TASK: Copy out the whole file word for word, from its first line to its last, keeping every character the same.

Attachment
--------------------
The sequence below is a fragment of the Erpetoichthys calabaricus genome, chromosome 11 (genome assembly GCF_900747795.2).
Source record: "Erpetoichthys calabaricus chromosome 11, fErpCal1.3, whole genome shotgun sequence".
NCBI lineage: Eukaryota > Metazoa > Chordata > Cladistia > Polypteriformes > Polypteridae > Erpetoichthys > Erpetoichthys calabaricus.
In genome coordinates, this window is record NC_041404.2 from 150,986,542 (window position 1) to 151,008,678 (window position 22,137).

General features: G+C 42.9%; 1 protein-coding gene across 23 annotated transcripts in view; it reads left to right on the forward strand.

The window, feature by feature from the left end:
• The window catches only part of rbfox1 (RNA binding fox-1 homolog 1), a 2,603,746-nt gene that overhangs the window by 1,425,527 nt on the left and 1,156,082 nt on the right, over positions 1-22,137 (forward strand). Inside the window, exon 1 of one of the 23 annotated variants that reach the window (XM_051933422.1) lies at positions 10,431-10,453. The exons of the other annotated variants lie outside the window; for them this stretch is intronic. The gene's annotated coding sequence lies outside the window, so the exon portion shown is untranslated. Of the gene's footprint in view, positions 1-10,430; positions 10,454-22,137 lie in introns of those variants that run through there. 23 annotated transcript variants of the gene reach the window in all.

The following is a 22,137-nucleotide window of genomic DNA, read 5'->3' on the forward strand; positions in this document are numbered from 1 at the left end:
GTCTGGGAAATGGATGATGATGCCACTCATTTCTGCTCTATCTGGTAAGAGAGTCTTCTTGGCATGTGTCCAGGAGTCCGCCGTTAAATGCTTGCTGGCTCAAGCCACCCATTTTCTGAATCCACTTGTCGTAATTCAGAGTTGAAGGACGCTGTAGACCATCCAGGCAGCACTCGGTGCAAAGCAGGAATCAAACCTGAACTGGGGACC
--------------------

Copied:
The sequence below is a fragment of the Erpetoichthys calabaricus genome, chromosome 11 (genome assembly GCF_900747795.2).
Source record: "Erpetoichthys calabaricus chromosome 11, fErpCal1.3, whole genome shotgun sequence".
NCBI lineage: Eukaryota > Metazoa > Chordata > Cladistia > Polypteriformes > Polypteridae > Erpetoichthys > Erpetoichthys calabaricus.
In genome coordinates, this window is record NC_041404.2 from 150,986,542 (window position 1) to 151,008,678 (window position 22,137).

General features: G+C 42.9%; 1 protein-coding gene across 23 annotated transcripts in view; it reads left to right on the forward strand.

The window, feature by feature from the left end:
• The window catches only part of rbfox1 (RNA binding fox-1 homolog 1), a 2,603,746-nt gene that overhangs the window by 1,425,527 nt on the left and 1,156,082 nt on the right, over positions 1-22,137 (forward strand). Inside the window, exon 1 of one of the 23 annotated variants that reach the window (XM_051933422.1) lies at positions 10,431-10,453. The exons of the other annotated variants lie outside the window; for them this stretch is intronic. The gene's annotated coding sequence lies outside the window, so the exon portion shown is untranslated. Of the gene's footprint in view, positions 1-10,430; positions 10,454-22,137 lie in introns of those variants that run through there. 23 annotated transcript variants of the gene reach the window in all.

The following is a 22,137-nucleotide window of genomic DNA, read 5'->3' on the forward strand; positions in this document are numbered from 1 at the left end:
GTCTGGGAAATGGATGATGATGCCACTCATTTCTGCTCTATCTGGTAAGAGAGTCTTCTTGGCATGTGTCCAGGAGTCCGCCGTTAAATGCTTGCTGGCTCAAGCCACCCATTTTCTGAATCCACTTGTCGTAATTCAGAGTTGAAGGACGCTGTAGACCATCCAGGCAGCACTCGGTGCAAAGCAGGAATCAAACCTGAACTGGGGACC